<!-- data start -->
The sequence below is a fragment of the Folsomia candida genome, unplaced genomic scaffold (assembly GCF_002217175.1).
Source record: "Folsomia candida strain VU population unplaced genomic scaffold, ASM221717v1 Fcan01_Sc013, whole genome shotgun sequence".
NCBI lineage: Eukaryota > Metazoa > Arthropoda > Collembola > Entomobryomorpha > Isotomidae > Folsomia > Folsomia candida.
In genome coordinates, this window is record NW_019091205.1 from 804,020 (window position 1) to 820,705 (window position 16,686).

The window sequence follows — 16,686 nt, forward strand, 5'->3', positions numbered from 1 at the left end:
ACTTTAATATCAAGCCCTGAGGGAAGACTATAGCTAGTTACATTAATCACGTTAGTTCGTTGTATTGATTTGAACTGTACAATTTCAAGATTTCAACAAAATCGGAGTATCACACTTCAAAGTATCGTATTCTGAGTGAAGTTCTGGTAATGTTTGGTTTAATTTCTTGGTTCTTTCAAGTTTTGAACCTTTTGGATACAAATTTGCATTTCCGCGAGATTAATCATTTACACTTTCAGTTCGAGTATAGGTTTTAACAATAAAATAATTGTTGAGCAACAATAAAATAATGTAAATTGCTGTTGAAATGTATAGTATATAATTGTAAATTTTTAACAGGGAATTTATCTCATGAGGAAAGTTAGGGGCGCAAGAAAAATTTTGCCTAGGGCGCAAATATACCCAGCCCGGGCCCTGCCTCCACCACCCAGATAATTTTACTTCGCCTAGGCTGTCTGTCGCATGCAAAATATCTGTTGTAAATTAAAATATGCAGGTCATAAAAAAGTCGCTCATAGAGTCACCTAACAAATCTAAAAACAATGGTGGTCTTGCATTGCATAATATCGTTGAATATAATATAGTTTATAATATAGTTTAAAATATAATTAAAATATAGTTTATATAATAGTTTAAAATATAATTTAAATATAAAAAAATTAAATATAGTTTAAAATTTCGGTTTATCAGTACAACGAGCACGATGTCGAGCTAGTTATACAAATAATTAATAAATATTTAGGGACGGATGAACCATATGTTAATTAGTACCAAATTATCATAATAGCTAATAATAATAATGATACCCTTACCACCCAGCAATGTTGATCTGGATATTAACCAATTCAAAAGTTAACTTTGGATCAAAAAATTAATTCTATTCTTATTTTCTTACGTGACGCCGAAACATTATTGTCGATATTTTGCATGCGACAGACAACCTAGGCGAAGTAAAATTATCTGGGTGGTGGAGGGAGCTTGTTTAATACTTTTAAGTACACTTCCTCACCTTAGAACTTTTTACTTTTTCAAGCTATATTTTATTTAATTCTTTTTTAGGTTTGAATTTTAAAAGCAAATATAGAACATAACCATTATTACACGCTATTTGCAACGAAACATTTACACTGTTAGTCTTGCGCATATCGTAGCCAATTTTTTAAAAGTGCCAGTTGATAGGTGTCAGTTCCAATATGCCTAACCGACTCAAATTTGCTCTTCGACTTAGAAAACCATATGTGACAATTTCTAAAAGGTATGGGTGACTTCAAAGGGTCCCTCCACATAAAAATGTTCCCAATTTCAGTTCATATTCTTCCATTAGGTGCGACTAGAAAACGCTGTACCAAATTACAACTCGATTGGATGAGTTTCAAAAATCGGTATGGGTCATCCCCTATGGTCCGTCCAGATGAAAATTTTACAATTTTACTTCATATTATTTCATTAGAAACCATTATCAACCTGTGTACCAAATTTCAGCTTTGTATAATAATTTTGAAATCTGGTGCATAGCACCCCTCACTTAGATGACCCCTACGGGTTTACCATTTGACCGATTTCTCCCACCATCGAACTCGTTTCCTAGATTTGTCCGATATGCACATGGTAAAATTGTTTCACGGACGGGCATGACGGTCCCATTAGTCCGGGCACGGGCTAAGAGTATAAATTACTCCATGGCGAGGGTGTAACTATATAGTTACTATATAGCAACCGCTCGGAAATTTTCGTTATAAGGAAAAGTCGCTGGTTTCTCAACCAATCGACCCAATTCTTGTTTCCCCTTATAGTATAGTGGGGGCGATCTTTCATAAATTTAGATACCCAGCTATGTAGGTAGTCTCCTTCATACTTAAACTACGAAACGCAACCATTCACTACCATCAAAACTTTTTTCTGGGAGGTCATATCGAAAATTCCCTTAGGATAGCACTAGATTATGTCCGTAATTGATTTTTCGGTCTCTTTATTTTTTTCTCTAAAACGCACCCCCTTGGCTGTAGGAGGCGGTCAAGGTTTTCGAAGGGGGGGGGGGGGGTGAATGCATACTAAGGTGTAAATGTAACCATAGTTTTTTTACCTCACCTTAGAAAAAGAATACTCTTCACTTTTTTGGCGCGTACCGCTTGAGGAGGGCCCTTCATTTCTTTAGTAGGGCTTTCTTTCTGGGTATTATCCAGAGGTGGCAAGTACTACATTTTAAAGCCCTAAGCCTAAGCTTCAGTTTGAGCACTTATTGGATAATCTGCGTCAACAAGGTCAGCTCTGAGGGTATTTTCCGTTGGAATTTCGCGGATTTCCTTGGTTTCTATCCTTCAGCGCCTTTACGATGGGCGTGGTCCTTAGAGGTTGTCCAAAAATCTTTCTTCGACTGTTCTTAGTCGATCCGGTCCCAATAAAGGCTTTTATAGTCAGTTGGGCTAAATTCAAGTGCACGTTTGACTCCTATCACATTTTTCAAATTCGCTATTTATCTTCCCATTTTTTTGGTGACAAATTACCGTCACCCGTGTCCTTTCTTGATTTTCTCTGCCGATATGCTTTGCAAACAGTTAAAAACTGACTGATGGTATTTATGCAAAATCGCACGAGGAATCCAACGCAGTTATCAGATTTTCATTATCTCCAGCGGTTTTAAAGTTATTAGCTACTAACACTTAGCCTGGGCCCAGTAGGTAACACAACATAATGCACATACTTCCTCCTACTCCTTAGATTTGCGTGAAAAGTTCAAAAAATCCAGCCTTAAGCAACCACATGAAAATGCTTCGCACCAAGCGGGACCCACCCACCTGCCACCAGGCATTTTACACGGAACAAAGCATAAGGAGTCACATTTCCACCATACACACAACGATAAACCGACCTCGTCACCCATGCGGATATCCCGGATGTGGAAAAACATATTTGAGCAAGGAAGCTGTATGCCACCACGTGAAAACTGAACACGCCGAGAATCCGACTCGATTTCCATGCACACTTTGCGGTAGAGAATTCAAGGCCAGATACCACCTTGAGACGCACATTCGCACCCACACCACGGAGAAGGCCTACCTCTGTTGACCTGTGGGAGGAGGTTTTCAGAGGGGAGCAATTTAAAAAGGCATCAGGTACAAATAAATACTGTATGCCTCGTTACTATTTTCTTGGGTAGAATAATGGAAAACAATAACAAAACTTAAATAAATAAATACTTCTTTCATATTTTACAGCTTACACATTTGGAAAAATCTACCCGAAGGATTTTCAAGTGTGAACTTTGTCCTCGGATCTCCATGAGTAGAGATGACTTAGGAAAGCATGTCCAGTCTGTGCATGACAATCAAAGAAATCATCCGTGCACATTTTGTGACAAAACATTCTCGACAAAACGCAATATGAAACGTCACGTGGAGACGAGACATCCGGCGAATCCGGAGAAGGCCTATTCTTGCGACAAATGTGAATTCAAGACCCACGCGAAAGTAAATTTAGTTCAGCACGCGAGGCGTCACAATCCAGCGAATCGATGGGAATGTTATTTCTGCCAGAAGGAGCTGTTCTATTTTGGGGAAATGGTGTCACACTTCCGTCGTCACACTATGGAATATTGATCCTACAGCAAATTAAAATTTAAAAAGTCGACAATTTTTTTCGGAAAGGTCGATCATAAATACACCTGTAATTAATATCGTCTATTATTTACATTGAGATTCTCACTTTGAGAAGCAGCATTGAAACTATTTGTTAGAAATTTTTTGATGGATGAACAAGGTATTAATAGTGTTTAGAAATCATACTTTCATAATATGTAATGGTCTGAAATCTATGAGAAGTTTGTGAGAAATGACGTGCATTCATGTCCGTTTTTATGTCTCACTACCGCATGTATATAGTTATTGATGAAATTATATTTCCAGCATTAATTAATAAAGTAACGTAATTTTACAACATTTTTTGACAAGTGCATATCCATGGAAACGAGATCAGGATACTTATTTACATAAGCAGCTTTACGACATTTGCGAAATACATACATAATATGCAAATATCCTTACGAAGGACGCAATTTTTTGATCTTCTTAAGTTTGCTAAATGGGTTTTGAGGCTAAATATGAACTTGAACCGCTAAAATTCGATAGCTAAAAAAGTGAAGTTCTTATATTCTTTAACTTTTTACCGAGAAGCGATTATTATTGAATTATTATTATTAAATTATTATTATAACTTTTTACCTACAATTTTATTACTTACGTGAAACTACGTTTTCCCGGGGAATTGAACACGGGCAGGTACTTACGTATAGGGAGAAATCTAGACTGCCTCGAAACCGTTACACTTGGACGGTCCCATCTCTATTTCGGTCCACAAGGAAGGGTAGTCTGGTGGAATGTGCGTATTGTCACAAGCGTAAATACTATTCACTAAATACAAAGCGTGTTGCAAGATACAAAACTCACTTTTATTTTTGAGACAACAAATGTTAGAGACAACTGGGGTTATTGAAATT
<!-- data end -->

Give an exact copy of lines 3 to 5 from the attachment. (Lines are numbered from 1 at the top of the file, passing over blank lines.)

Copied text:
NCBI lineage: Eukaryota > Metazoa > Arthropoda > Collembola > Entomobryomorpha > Isotomidae > Folsomia > Folsomia candida.
In genome coordinates, this window is record NW_019091205.1 from 804,020 (window position 1) to 820,705 (window position 16,686).

The window sequence follows — 16,686 nt, forward strand, 5'->3', positions numbered from 1 at the left end: